Do Children Classified With Specific Language Impairment Have a Learning Disability in Writing? A Meta-Analysis

Steve Graham, Michael Hebert, Evan Fishman, Amber B. Ray, Amy Gillespie Rouse

Research output: Contribution to journalArticle

Abstract

In this meta-analysis, we examined whether children classified with specific language impairment (SLI) experience difficulties with writing. We included studies comparing children with SLI to (a) typically developing peers matched on age (k = 39 studies) and (b) typically developing younger peers with similar language capabilities (k = six studies). Children classified with SLI scored lower on writing measures than their typically developing peers matched on age (g = −0.97) when all writing scores in a study were included in the analysis. This same pattern occurred for specific measures of writing: quality (g = −0.92), output (g = −1.00), grammar (g = −0.68), vocabulary (g = −0.68), and spelling (g = −1.17). A moderator analysis revealed that differences in the writing scores of children classified with SLI and typically developing peers matched on age were not as large, but were still statistically significant, when assessment involved a contrived response format (vs. measured based on students’ writing), researcher-created measures (vs. norm-referenced tests), or SLI included just children with a speech disorder (vs. children with a language disorder). Children classified with SLI further scored lower on writing than typically developing peers with similar language capabilities (g = −0.47). We concluded that children with SLI experience difficulties with writing.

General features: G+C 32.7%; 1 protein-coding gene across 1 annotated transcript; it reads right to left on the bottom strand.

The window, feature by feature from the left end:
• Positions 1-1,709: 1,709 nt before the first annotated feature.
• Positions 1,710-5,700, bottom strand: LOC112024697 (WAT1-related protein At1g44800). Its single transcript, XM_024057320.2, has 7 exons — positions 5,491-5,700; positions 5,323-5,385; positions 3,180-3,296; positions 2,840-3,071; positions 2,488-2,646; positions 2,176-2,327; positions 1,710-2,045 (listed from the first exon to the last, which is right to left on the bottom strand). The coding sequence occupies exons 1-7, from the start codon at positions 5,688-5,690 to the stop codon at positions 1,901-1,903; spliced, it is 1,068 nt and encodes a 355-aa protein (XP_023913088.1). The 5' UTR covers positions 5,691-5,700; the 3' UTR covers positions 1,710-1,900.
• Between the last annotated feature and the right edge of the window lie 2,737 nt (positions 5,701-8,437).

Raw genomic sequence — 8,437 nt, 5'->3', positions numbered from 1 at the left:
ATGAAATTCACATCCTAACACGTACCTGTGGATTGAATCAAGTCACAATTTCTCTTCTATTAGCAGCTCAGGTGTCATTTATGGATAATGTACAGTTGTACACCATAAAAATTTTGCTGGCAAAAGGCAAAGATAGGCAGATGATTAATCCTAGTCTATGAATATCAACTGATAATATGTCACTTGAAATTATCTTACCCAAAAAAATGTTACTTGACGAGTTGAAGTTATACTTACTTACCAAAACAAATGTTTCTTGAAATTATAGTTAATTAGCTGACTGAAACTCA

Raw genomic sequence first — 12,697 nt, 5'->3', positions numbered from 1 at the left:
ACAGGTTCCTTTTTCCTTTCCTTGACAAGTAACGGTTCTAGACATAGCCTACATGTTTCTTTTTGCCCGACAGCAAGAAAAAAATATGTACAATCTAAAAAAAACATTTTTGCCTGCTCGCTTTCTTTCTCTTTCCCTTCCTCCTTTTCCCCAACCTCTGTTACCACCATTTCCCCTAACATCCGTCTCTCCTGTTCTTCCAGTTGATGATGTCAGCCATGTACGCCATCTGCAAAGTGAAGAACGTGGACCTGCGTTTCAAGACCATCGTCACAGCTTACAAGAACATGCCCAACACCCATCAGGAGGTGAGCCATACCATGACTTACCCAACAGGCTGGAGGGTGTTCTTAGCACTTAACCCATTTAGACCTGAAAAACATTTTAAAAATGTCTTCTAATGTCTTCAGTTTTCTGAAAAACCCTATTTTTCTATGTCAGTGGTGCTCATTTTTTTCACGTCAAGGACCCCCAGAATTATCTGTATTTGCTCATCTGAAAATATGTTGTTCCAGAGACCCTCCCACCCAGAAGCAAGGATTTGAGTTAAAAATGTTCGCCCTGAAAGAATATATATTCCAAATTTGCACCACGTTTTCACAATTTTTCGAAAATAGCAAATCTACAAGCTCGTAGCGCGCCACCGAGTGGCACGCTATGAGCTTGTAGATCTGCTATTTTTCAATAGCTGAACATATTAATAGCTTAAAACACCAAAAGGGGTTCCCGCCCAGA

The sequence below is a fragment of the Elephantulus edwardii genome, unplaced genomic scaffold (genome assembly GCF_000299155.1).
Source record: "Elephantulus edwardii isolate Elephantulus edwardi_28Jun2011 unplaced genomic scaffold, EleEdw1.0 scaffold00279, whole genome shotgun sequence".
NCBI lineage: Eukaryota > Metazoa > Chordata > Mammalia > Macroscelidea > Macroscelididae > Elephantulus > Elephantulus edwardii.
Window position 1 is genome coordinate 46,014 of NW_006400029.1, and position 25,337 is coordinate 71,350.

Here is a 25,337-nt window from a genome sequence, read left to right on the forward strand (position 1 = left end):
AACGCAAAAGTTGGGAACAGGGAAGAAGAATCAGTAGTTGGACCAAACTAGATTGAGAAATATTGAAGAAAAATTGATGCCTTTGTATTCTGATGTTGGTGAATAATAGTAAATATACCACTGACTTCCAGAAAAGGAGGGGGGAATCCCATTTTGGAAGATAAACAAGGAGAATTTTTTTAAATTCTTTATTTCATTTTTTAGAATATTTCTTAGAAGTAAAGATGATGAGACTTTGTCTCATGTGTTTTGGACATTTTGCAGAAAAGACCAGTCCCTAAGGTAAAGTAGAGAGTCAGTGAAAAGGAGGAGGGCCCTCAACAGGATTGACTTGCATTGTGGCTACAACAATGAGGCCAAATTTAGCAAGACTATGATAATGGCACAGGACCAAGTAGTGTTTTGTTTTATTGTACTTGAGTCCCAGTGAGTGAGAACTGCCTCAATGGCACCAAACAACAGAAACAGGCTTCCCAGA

Original languageEnglish (US)
Pages (from-to)292-310
Number of pages19
JournalJournal of learning disabilities
Volume53
Issue number4
DOIs
StatePublished - Jul 1 2020

Keywords

  • learning disabilities
  • meta-analysis
  • oral language
  • speech and language difficulties
  • writing

ASJC Scopus subject areas

  • Health(social science)
  • Education
  • Health Professions(all)

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